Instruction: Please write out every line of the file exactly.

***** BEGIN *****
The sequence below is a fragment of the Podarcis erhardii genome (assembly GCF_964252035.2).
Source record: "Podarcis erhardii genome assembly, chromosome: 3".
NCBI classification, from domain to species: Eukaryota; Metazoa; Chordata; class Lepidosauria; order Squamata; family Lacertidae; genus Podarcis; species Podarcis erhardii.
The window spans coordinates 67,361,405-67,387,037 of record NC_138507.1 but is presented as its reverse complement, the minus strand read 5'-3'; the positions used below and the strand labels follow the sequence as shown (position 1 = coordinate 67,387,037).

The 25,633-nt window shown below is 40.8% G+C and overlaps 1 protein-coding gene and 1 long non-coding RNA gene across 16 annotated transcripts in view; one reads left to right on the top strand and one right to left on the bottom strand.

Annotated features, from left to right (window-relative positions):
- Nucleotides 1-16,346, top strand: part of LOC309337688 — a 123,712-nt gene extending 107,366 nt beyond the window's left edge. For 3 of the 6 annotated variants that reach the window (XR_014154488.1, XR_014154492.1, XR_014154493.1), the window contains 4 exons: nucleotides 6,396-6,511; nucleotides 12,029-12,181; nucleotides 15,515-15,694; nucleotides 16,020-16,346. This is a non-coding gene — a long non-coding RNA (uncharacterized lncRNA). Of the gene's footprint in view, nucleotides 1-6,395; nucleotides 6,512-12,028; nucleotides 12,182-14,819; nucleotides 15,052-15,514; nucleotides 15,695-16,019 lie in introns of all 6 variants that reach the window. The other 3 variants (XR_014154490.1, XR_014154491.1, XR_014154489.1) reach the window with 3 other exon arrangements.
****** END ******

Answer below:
The sequence below is a fragment of the Podarcis erhardii genome (assembly GCF_964252035.2).
Source record: "Podarcis erhardii genome assembly, chromosome: 3".
NCBI classification, from domain to species: Eukaryota; Metazoa; Chordata; class Lepidosauria; order Squamata; family Lacertidae; genus Podarcis; species Podarcis erhardii.
The window spans coordinates 67,361,405-67,387,037 of record NC_138507.1 but is presented as its reverse complement, the minus strand read 5'-3'; the positions used below and the strand labels follow the sequence as shown (position 1 = coordinate 67,387,037).

The 25,633-nt window shown below is 40.8% G+C and overlaps 1 protein-coding gene and 1 long non-coding RNA gene across 16 annotated transcripts in view; one reads left to right on the top strand and one right to left on the bottom strand.

Annotated features, from left to right (window-relative positions):
- Nucleotides 1-16,346, top strand: part of LOC309337688 — a 123,712-nt gene extending 107,366 nt beyond the window's left edge. For 3 of the 6 annotated variants that reach the window (XR_014154488.1, XR_014154492.1, XR_014154493.1), the window contains 4 exons: nucleotides 6,396-6,511; nucleotides 12,029-12,181; nucleotides 15,515-15,694; nucleotides 16,020-16,346. This is a non-coding gene — a long non-coding RNA (uncharacterized lncRNA). Of the gene's footprint in view, nucleotides 1-6,395; nucleotides 6,512-12,028; nucleotides 12,182-14,819; nucleotides 15,052-15,514; nucleotides 15,695-16,019 lie in introns of all 6 variants that reach the window. The other 3 variants (XR_014154490.1, XR_014154491.1, XR_014154489.1) reach the window with 3 other exon arrangements.